At the center of her argument is a call to challenge our fetishism of money and instead focus on meaning:

Commencement speakers are traditionally expected to tell graduates how to go out there and climb the ladder of success, but I want to ask you, instead, to redefine success.

[…]

At the moment, our society’s notion of success is largely composed of two parts: money and power. In fact, success, money and power have practically become synonymous.

But it’s time for a third metric, beyond money and power — one founded on well-being, wisdom, our ability to wonder, and to give back. Money and power by themselves are a two-legged stool — you can balance on them for a while, but eventually you’re going to topple over. And more and more people, very successful people, are toppling over. Basically, success the way we’ve defined it is no longer sustainable. It’s no longer sustainable for human beings or for societies. To live the lives we want, and not just the ones we settle for, the ones society defines as successful, we need to include the third metric.

Irreverently riffing off 1954 Smith graduation speaker Alistair Cooke’s notorious counsel that women’s way to the top would be determined by whom they marry, Huffington advises graduates to “sleep their way to the top” — in the literal sense. Like another wise woman, who knows that sleep is “the greatest creative aphrodisiac,” Huffington emphasizes how profoundly sleep impacts your every waking moment, from your creativity to your mood to your risk of obesity, smoking, and heart disease:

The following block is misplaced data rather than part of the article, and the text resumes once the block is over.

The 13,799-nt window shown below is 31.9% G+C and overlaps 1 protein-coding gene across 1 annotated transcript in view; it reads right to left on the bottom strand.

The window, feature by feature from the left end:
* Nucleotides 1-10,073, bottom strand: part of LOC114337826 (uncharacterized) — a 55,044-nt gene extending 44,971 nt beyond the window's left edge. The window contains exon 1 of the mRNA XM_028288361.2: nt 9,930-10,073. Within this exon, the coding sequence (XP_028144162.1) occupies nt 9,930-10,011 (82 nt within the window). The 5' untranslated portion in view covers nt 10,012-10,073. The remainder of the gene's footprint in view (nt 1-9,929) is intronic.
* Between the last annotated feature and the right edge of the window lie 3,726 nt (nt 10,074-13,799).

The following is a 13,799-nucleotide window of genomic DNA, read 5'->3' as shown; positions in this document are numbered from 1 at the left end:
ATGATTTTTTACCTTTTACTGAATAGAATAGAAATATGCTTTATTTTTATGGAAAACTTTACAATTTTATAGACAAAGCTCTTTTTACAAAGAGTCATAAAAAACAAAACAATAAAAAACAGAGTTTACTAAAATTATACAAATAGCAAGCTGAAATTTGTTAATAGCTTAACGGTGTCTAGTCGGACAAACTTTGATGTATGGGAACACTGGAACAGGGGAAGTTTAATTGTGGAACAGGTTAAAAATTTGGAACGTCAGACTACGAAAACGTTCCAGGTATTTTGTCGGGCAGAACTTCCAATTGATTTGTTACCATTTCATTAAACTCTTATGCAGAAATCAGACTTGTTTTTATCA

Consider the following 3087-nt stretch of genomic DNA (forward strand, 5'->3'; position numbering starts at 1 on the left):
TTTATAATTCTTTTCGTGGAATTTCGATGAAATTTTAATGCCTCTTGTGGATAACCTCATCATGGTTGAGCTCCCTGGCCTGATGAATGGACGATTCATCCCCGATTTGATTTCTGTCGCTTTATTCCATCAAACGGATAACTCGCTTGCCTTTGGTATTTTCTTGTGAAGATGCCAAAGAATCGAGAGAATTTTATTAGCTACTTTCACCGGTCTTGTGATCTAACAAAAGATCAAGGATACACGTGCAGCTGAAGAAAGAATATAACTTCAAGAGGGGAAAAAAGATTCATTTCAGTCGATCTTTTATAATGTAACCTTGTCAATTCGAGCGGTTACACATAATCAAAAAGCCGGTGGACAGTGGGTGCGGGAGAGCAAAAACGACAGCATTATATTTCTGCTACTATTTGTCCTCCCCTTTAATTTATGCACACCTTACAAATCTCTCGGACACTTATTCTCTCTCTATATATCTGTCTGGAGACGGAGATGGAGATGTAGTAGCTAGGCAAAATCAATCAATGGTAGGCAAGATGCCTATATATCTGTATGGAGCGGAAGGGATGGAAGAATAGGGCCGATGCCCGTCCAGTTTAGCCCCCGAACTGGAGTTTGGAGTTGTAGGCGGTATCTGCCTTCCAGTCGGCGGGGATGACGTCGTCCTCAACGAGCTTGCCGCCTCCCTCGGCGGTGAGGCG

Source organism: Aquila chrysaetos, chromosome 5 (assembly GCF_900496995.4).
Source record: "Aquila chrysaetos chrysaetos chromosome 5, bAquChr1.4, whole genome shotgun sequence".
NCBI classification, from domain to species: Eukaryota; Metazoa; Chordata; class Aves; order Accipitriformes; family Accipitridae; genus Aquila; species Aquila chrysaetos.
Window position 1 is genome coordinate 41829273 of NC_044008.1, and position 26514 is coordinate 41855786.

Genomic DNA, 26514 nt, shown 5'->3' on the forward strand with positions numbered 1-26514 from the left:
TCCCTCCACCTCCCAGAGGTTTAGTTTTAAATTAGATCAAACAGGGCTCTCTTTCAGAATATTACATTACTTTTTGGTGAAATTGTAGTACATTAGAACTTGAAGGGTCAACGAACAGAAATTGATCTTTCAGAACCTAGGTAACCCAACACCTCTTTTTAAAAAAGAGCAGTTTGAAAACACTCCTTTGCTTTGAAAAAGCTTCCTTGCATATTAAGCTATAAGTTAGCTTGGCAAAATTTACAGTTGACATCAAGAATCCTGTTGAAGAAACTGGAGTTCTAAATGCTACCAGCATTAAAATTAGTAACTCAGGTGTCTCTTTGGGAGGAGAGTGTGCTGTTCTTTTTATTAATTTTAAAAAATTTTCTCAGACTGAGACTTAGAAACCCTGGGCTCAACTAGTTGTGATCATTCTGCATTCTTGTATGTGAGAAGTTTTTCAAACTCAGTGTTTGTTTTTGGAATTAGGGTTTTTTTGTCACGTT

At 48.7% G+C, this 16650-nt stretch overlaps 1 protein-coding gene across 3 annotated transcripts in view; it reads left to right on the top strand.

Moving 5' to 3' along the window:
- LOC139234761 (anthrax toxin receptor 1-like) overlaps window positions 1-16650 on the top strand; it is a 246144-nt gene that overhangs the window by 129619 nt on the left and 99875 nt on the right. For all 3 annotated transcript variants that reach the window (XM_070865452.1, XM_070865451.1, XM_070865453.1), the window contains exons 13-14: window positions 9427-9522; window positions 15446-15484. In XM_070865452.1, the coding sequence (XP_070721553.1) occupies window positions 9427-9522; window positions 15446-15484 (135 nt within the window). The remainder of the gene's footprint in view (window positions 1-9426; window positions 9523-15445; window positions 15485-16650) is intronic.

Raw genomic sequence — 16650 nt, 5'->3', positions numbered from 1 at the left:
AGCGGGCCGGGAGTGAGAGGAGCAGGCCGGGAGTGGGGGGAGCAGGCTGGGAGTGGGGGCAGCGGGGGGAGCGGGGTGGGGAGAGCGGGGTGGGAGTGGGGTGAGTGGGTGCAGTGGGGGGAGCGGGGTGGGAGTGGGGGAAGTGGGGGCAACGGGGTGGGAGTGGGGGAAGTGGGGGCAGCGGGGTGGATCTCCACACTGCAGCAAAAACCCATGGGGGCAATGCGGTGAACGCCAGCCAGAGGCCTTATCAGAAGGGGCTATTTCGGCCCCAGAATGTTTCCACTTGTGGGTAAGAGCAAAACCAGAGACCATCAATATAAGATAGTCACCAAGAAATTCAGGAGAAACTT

In 2007, sleep deprived and exhausted, I fainted, hit my head on my desk, broke my cheekbone and got four stitches on my right eye. And even as it’s affecting our health, sleep deprivation will also profoundly affect your creativity, your productivity, and your decision-making. The Exxon Valdez wreck, the explosion of the Challenger Space Shuttle, and the nuclear accidents at Chernobyl and Three Mile Island — all were at least partially the result of decisions made on too little sleep.

[…]

We have to change workplace culture so that it’s walking around drained and exhausted that’s stigmatized. … What adding well-being to our definition of success means is that, in addition to looking after our financial capital, we need to do everything we can to protect and nurture our human capital.

Huffington goes on to note that the Huffington Post newsroom, like in Thomas Edison’s lab and library, is equipped with nap rooms to boost productivity. Echoing Bertrand Russell’s timeless meditation on education and the good life, in which he rhetorically asked, “What will be the good of the conquest of leisure and health, if no one remembers how to use them?,” she points to the essential gift of which the money-mill robs us:

The problem is that as long as success is defined by just money and power, climbing and burnout, we are never going to be able to enjoy that other aspect of the third metric: wonder.